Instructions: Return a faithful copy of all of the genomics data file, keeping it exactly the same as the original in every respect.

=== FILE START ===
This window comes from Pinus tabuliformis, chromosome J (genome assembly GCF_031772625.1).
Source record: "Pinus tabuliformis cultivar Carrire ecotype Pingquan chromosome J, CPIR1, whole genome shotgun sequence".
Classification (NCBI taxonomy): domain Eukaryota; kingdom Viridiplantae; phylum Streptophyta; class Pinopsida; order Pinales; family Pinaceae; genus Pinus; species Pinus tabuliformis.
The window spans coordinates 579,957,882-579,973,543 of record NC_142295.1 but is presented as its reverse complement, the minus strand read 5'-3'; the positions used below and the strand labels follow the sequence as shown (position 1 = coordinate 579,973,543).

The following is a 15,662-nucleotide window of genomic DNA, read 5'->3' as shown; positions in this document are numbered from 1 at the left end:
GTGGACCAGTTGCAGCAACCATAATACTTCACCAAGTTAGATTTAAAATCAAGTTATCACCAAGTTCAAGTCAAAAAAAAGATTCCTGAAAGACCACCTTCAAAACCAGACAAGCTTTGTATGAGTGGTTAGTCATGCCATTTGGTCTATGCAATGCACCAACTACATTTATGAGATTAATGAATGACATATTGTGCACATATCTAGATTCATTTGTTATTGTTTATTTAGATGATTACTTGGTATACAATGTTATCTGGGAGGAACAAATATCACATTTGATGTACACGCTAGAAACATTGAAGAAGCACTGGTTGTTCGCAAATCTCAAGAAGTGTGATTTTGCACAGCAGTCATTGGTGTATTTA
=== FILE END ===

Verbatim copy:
This window comes from Pinus tabuliformis, chromosome J (genome assembly GCF_031772625.1).
Source record: "Pinus tabuliformis cultivar Carrire ecotype Pingquan chromosome J, CPIR1, whole genome shotgun sequence".
Classification (NCBI taxonomy): domain Eukaryota; kingdom Viridiplantae; phylum Streptophyta; class Pinopsida; order Pinales; family Pinaceae; genus Pinus; species Pinus tabuliformis.
The window spans coordinates 579,957,882-579,973,543 of record NC_142295.1 but is presented as its reverse complement, the minus strand read 5'-3'; the positions used below and the strand labels follow the sequence as shown (position 1 = coordinate 579,973,543).

The following is a 15,662-nucleotide window of genomic DNA, read 5'->3' as shown; positions in this document are numbered from 1 at the left end:
GTGGACCAGTTGCAGCAACCATAATACTTCACCAAGTTAGATTTAAAATCAAGTTATCACCAAGTTCAAGTCAAAAAAAAGATTCCTGAAAGACCACCTTCAAAACCAGACAAGCTTTGTATGAGTGGTTAGTCATGCCATTTGGTCTATGCAATGCACCAACTACATTTATGAGATTAATGAATGACATATTGTGCACATATCTAGATTCATTTGTTATTGTTTATTTAGATGATTACTTGGTATACAATGTTATCTGGGAGGAACAAATATCACATTTGATGTACACGCTAGAAACATTGAAGAAGCACTGGTTGTTCGCAAATCTCAAGAAGTGTGATTTTGCACAGCAGTCATTGGTGTATTTA